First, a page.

In light of President’s Day yesterday, 15 February, a look back at the inauguration of Joe Biden and the dawn of a new presidency is surely fitting. The ceremony last month saw the start of a hopeful administration led by Joe Biden and Kamala Harris, leaving the era of Trump in the rear-view mirror.
With almost 34 million people watching the inauguration ceremony, there was certainly an opportunity for key figures to make a statement, both politically and aesthetically.
The President himself as well as Harris’ husband, Douglas Emhoff, wore Ralph Lauren for the ceremony. A label not unfamiliar to those about to take up residency in the White House, such as George Bush and Barack Obama, as well as former first ladies, the choice made by both Biden and Emhoff is not only visually poignant (both blazer coats looked sharp), but also signposted the direction of the future administration. Choosing a designer that has dressed figures from both sides of the American political spectrum signals a presidency that seeks to spearhead unity in its leadership for the future.
The unity evoked in Joe Biden’s choice of toned-down blues at the ceremony were further emphasised by Dr Jill Biden’s decision to also adorn herself in blue, though in a much more vibrant turquoise shade. The coat-dress-mask combination she chose from up-and-coming label Markarian (who also designed her evening gown) contrasts the big label choice made by Mr. Biden, perhaps demonstrating the Bidens’ support for all-American businesses – the start of a trend that will hopefully continue to be espoused throughout their time in the White House. Alexandra O’Neill, the designer behind the brand, proudly states that her pieces are ‘designed and produced in New York City, [with] a strong belief in supporting the fine craftsmanship that the New York Garment Centre offers’.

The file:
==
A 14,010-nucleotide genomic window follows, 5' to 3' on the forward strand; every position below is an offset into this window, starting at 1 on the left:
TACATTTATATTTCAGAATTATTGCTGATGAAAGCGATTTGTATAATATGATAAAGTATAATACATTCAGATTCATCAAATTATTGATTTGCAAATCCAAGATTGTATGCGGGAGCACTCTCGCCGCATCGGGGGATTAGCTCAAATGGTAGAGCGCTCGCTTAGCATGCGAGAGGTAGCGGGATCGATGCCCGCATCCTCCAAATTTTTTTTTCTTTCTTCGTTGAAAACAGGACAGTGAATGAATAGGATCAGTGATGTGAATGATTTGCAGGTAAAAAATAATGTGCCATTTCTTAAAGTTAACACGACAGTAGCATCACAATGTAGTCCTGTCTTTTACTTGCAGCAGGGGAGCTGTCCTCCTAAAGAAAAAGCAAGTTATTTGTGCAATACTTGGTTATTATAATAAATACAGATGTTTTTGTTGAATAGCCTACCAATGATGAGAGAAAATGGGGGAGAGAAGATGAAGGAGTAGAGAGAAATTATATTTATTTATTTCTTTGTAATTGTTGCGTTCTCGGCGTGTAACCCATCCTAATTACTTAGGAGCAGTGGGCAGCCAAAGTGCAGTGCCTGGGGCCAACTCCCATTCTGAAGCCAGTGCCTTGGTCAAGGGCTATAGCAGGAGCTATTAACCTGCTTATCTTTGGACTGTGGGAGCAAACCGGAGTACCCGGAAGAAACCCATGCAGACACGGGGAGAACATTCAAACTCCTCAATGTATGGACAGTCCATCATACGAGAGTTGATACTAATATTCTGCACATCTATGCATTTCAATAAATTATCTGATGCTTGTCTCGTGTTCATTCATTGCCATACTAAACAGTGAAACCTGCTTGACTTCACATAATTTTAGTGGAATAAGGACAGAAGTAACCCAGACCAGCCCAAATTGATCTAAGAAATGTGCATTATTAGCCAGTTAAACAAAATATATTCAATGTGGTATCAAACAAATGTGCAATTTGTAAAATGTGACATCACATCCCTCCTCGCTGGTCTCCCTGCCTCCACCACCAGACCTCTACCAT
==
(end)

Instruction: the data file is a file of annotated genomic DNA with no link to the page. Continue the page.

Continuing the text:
Continuing the monochrome theme that dominated the Capitol on inauguration day, Kamala Harris’ deep purple ensemble from Black American designer Christopher John Rogers, gave a nod to the suffragette movement, as well as the recurring theme of unity; with purple being a combination of red and blue, Harris boldly declares the path of inclusivity and harmony that this administration has chosen to take.
To fail to mention the fashion statements made by the younger family members of the new President and Vice President would be a mistake. Natalie Biden’s bubblegum pink ensemble went viral online, and Ashley Biden’s tuxedo for the inaugural concert? A personal favourite. Whilst there is no great political statement here, Ashley’s formal yet undone look is a fashion statement in its own right.
Ella Emhoff, the Vice President’s stepdaughter, and poet and activist Amanda Gorman also deserve special mention. Emhoff’s Miu Miu Coat, which featured a Ruth Bader Ginsberg-esque collar, no doubt a purposeful choice, landed her significant attention and a subsequent signing to IMG Models agency. With her newfound publicity, Emhoff has used her platform for good and set up a knit-trouser (made by Emhoff herself) charity raffle via Instagram. The non-profits she has chosen to spotlight – the Okra Project and For the Gworls – both work to support the Black trans community.
Amanda Gorman also landed an IMG contract, joining the likes of the Hadid sisters, after her appearance reading her moving original work “The Hill We Climb”. Aside from the soft, but bright yellow Prada coat Gorman wore, her red headband is now iconic. She said of the headband “I highly suggest a headband crown for anyone wanting to stand taller, straighter, and prouder.” Her jewellery on the day also made a deeper statement: the birdcage ring she wore was a proud reference to Maya Angelou’s “I Know Why the Caged Bird Sings”, who herself spoke at Bill Clinton’s inauguration in 1993.
Evidently, it is not just the role of the President and the Vice President to make political statements visually. The people they are surrounded by have followed suit (pun intended) and have each communicated their own vision for what they hope the next four years of American politics will look like. After years of division and resentment from both sides, a more purple America could be on its way.
Header image: Getty Images